The size debate: standards of beauty

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Scarlett Johannson sums up an industry's worth of sexism in one question (& a devastating side-eye) http://is.gd/Wbqflo

Edwin wrote:

Scarlett Johannson sums up an industry's worth of sexism in one question (& a devastating side-eye) http://is.gd/Wbqflo

Yeah that was good.

KingGorilla:

I think it's important to be in the right mindset to get the right action done, and you are in the best position to tell whether or not you're crossing the line. It depends on the relationship and the people. My wife knows that I love her so much that she owns me, so she doesn't interpret anything I say in a negative light. Well, no, sometimes she does that and bitches at me about it, but we both know that it's not a big deal. I mean well, but say things wrong; and she just has a bad day from time to time and needs a target.

I find that the best way to motivate people to take care of themselves is to do it yourself and show that you're having a blast doing it. Nothing discourages more than seeing you perceive exercise and being fit (as opposed to "getting" or "staying fit") as a chore and burden.

One of the best benefits of exercise and being healthy is that I nearly always feel like a million bucks. How I look isn't that important to me; how I feel about my looks often fluctuates with mood. It's being in a good mood that I love. People see that, and they respond.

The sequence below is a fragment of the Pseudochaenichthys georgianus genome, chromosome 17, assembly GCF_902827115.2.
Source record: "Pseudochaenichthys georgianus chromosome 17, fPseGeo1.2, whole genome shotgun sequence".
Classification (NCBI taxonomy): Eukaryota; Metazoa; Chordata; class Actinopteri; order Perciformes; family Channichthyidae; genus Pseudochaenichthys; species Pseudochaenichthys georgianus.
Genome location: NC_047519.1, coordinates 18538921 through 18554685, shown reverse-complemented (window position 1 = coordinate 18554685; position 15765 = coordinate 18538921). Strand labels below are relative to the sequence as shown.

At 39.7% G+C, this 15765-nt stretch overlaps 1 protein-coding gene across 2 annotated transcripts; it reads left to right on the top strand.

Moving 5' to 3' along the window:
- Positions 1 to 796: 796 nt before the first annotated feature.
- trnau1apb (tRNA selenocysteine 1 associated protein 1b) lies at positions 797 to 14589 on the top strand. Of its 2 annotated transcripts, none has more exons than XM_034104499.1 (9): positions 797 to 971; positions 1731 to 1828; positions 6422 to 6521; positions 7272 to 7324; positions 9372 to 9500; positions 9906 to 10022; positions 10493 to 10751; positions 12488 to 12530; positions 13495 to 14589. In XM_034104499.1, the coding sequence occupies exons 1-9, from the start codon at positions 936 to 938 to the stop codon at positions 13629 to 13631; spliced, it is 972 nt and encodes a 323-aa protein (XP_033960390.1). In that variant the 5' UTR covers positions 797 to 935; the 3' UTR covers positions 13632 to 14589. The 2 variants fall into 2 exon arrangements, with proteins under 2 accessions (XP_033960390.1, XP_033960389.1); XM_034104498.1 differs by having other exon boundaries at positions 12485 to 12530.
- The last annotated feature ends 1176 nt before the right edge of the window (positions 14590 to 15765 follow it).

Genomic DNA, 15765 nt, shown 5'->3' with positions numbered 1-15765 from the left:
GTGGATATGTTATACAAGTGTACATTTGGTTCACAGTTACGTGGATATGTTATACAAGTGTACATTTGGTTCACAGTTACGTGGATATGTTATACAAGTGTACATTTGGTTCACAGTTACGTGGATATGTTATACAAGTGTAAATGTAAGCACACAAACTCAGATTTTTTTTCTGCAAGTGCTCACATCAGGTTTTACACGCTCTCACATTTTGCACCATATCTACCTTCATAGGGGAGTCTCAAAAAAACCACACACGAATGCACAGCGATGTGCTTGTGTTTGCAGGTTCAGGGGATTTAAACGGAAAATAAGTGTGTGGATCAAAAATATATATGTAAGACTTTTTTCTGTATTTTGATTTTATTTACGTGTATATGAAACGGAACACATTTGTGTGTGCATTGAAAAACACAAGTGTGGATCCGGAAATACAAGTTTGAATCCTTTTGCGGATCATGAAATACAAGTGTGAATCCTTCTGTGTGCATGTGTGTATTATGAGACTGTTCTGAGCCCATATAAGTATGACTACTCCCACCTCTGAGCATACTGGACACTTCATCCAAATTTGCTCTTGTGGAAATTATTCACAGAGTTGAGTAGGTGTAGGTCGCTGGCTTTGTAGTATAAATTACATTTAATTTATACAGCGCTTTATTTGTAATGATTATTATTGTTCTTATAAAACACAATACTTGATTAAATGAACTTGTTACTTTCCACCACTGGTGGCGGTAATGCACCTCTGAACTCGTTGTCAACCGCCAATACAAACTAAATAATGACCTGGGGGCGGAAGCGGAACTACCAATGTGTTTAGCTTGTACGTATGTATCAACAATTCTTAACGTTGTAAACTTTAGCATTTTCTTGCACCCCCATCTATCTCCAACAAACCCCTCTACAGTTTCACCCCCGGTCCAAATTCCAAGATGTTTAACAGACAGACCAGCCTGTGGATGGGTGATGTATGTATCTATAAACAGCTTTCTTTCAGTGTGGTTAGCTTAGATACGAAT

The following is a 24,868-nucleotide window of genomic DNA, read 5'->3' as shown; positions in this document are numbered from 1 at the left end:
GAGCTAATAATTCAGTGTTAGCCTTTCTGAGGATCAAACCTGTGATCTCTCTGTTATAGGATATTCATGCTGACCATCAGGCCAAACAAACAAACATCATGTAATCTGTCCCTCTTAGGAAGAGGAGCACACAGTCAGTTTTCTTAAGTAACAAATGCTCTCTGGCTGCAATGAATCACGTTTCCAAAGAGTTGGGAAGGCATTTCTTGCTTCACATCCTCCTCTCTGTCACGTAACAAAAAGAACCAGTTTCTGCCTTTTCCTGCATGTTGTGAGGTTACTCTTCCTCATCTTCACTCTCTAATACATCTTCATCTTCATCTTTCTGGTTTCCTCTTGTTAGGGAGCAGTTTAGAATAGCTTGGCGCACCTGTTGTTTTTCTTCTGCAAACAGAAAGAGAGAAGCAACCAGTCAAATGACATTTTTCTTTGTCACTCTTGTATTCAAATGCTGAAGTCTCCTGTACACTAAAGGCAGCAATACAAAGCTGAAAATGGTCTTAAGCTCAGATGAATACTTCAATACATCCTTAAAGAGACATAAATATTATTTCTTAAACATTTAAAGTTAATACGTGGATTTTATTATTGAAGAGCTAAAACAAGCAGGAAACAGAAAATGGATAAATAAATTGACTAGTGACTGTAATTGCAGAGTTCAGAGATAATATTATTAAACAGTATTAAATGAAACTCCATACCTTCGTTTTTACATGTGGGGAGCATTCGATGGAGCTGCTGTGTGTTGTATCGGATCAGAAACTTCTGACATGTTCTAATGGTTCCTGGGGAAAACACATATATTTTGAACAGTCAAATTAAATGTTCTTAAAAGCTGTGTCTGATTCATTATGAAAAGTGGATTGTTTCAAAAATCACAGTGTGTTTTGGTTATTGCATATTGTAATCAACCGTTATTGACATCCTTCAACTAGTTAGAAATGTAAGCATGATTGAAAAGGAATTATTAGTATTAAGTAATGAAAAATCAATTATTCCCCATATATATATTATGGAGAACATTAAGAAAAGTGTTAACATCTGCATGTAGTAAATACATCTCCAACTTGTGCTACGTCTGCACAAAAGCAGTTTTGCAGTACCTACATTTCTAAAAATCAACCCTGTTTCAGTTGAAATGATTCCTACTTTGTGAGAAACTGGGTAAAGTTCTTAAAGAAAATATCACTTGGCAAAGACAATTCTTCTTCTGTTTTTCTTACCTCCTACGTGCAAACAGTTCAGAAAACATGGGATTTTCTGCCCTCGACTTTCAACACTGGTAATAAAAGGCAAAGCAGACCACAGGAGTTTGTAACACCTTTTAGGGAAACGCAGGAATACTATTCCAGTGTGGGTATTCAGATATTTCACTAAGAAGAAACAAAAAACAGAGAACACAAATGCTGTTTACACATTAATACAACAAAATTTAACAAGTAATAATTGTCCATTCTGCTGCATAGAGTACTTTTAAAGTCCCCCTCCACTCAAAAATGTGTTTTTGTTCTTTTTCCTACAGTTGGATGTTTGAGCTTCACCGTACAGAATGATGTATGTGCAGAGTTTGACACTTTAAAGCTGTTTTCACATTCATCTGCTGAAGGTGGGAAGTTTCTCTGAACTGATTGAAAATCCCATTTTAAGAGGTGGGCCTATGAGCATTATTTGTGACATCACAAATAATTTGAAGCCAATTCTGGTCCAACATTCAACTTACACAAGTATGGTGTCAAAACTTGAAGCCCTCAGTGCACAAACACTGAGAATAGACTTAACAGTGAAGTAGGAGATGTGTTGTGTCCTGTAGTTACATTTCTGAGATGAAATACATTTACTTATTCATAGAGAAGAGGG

Getting into an activity you like is critical. I love cycling, and I make time for it. Swimming, too. I often feel like a complete phony, 'cause I set aside time for fun-happy-time and I get credit for it like it was a chore! And it improves my body, and my mind. Super, duper extra win! You have to find some way to make an activity so incredibly fun for you that coming back from it, you're all smiles and cheer; this will inspire others to do the same thing.

Here are some things that might help you out:

1. Be appreciative of her, especially when she needs it. It's not enough that you think she's sexy even when she doesn't. You have to express that attraction constantly in a way that she cannot ignore or reason away. You must communicate your desire for her. This will become easier to do in public when you've generated more double entendres that only you two can understand.

2. Suggest jointly finding another activity to do for releasing stress; massage each other, for instance. Or take up boxing, wrestling or whatever. Stress is a manifestation of anxiety - an undirected fight or flight response that, due to its undirected nature, can linger and fester. Logically, the best way to manage it is to release it through some kind of fight or flight response.

3. Most important! You must believe, and convince her, that body weight is not simply a matter of calories or food or exercise. You look who you are. Lifestyle choices we make are reflected in our bodies. If you want to change your body, you must look to change the way you live, not simply engage a "program" or do exercise chores. It's a holistic approach.